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Geographical Distribution of Plants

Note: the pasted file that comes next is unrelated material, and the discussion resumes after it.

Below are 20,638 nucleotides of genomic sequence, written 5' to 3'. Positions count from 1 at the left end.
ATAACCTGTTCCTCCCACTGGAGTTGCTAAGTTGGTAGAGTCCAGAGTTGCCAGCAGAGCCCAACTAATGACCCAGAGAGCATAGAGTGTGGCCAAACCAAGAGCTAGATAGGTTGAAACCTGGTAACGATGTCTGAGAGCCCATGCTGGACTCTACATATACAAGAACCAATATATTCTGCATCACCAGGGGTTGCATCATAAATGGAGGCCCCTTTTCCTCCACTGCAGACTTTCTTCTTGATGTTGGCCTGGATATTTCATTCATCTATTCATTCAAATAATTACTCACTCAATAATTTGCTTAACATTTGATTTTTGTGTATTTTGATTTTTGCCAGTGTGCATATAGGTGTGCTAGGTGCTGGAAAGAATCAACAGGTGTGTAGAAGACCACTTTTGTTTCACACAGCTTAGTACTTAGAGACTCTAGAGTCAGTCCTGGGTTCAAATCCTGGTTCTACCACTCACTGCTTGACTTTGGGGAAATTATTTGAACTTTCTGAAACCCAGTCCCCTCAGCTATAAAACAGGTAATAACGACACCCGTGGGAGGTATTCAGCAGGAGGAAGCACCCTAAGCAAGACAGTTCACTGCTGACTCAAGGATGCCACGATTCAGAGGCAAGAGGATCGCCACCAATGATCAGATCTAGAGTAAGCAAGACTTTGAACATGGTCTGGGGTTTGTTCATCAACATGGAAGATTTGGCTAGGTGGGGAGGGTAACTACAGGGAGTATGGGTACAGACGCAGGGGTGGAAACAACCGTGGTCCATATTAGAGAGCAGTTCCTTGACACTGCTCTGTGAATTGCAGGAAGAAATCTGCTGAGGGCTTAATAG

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GEOGRAPHICAL DISTRIBUTION OF PLANTS, also called GEOGRAPHICAL BOTANY, and PHYTOGEOGRAPFIY, is that branch of botany which treats of the geographic distri bution of plants, and connects botany with physical geography. A knowledge of facts belonging to it has been gradually accumulating ever since the science of botany began to be studied, but its importance was little understood until very recent times. Hum boldt may be said to have elevated it to the rank which it now holds as a distinct branch of science. It was indeed impossible for botany to be studied without attention being arrested by the great diversity of the productions of different countries, and even of those not very dissimilar in climate. But it was long ere important generalizations were attempted; and a large accumulation of particular facts was in the first place necessary. Even to this day, the deficiency of information concerning the botany of wide regions Is painfully felt.